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CORINNE WHITAKER ...Pioneering Digital Artist

A little Carmel gallery houses the work of a big time

pioneering digital artist. 

By Agata Popeda

Corinne Whitaker among her art in the Digital Giraffe studio at Heather Glen Court on Mission Street in Carmel. The gallery, off the beaten track, surprises with its treasures.

Lifelong artist Corinne Whitaker, 89, has always been a few steps ahead of the rest of us. She bought the domain giraffe.com before any human or any giraffe thought of it. From the perspective of time, Whitaker has decided that the choice of animal wasn’t accidental – giraffes are tall and see further than others. They are peace-loving and vegetarian.

The Digital Giraffe studio is a compact but roomy space; Whitaker is wearing a glittery sweater with playful pants. There are many illuminated pieces of art around, on digital screens. Since 2014, digital art created with the help of artificial intelligence has become Whitaker’s specialty.

“It opened a whole new world to humans,” she says about AI. The creatures she creates belong to a mixed race of humans, vegetables, dragons and trees. “There are glorious vistas ahead, but they can be dangerous. We finally see worlds we’ve never seen before.”

Whitaker founded Digital Giraffe in 1994, using giraffe.com to post an online monthly art journal, also in the form of a newsletter. She has been posting since then. A Carmel resident for 16 years, Whitaker is a 45-year pioneer in digital imaging, recipient of two Golden Web Awards and an author of 33 books of digital imaging and poetry.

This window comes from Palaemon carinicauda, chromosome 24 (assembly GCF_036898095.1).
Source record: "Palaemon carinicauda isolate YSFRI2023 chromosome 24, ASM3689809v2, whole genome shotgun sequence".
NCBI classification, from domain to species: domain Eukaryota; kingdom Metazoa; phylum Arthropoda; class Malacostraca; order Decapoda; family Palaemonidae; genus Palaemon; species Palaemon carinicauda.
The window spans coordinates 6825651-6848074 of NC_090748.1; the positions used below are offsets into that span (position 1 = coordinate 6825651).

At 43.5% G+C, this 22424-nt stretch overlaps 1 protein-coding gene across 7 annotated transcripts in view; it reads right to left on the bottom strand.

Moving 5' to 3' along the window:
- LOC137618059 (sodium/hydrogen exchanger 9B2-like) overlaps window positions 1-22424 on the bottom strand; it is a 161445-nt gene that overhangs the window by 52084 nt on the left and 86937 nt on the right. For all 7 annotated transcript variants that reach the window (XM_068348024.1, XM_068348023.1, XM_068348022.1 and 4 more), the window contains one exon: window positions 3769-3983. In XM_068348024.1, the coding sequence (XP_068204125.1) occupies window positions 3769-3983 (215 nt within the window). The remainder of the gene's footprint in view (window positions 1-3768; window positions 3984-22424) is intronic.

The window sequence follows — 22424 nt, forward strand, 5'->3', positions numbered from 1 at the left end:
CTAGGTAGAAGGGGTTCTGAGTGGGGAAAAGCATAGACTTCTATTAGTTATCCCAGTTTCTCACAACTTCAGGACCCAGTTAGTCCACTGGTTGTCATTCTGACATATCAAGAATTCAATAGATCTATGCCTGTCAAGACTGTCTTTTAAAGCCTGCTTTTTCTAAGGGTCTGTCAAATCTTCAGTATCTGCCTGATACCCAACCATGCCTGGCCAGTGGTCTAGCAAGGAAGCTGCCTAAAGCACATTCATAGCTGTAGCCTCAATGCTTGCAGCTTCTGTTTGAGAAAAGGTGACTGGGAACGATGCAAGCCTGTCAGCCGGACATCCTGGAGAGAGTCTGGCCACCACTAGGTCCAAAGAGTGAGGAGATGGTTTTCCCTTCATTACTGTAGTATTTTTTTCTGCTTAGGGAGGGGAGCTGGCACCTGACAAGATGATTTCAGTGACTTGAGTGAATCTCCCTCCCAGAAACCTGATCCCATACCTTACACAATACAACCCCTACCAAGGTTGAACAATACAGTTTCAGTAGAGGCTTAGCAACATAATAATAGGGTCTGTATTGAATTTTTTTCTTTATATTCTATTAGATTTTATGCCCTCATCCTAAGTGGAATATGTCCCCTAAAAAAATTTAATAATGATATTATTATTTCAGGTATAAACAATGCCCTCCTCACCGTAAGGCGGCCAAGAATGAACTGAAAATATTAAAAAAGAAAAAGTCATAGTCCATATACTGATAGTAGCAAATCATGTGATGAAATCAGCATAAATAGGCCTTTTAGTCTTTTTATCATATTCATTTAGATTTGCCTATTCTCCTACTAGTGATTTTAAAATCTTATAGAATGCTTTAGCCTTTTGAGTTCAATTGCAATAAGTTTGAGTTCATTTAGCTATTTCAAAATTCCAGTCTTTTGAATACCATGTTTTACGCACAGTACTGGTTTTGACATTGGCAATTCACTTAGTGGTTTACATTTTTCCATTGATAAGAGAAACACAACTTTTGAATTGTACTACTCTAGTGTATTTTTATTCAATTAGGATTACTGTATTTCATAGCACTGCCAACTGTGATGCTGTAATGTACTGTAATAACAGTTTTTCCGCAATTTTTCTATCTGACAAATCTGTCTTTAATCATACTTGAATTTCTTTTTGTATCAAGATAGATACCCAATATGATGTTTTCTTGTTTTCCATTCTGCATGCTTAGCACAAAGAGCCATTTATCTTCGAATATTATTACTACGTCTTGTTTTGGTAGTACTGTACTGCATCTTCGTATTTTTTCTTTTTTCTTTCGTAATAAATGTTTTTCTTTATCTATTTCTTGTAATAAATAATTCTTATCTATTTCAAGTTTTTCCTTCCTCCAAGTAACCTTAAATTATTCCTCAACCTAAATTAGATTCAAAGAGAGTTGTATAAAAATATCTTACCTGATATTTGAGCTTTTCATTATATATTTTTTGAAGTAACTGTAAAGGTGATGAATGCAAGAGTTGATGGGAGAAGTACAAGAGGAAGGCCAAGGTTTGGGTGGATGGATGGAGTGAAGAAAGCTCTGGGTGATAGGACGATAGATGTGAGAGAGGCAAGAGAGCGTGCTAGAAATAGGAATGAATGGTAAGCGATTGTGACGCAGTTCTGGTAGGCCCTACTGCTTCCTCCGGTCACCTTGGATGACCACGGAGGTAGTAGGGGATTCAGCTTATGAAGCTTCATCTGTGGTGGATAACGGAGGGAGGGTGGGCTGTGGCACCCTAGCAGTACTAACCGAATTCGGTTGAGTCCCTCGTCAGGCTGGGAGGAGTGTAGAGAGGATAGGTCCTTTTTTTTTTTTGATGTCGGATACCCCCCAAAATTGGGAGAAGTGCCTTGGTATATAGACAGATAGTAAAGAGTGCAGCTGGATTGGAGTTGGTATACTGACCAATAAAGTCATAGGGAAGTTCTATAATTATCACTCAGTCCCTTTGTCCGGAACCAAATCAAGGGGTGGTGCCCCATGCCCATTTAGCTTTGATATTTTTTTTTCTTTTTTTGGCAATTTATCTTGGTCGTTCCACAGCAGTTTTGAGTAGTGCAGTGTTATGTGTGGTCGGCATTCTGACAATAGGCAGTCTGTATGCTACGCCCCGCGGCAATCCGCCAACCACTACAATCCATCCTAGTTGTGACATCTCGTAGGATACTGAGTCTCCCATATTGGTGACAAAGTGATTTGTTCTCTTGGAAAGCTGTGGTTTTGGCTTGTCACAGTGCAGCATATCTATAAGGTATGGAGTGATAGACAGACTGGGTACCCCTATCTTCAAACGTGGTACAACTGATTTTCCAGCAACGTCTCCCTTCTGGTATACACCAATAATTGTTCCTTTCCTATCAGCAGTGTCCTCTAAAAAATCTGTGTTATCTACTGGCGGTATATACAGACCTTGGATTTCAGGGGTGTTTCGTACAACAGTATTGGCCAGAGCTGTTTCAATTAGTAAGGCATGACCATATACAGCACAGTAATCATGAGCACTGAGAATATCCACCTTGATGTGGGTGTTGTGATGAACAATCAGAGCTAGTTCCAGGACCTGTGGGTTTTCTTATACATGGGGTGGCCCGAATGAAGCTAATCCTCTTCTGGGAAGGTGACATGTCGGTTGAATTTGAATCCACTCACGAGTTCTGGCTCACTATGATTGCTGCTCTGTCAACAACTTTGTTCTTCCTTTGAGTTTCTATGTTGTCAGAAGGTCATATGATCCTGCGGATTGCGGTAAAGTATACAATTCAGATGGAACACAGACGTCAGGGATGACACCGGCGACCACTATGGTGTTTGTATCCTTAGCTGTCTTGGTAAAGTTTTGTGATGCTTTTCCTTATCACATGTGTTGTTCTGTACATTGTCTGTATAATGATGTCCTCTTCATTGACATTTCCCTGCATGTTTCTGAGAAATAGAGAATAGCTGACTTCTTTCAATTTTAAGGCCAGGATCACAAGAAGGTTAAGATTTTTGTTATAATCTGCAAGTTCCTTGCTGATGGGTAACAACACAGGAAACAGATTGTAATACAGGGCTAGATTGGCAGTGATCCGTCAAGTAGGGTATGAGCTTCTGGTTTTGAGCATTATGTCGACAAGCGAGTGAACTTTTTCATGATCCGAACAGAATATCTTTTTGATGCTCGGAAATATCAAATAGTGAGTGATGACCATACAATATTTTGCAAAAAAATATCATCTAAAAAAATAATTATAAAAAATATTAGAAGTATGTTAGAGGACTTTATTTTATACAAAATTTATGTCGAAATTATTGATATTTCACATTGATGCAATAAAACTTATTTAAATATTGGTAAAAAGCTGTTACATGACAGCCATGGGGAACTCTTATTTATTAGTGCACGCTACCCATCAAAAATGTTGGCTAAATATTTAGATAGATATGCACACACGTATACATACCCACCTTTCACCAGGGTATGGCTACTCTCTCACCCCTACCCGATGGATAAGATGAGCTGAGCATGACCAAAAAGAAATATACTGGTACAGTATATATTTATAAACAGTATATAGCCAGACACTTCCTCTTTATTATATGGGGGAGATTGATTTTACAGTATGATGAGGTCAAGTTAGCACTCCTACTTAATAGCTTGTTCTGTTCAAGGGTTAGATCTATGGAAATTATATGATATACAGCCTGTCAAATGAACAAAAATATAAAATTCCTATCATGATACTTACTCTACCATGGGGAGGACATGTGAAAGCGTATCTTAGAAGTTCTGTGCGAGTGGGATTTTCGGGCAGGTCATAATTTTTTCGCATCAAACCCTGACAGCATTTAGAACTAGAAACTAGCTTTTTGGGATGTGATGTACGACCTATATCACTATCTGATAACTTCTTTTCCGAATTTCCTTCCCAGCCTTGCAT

Whitaker started with black-and-white photography, with the assumption that color is not an inherent part of a piece, but some of her current works burst with color. Imagine purple heads and creatures of many eyes, dragons and humanoids. Sometimes Whitaker is her own model, starting with a selfie and seeing where the art leads her. She has been working in many AI programs, playing endlessly with no goal in mind. Whitaker prints 3D models of digital sculptures she created. She never reproduces her pieces, sticking to one copy.

“I call it barking in the dark,” she says of her art. “And sometimes, someone or something barks back.”

Whitaker has been in her current space for over two years, moving from a location on Dolores Street, and considers Carmel home. Her curiosity is endless and one of the main questions she keeps asking herself these days is, “how is it possible that people are so brilliant, but still involved in warfare?”

Her digital paintings and sculptures were featured in 2022 at the Monterey Museum of Art in an exhibition called Corinne Whitaker: Digital Mindscapes. She has also exhibited internationally in over 350 shows.

 

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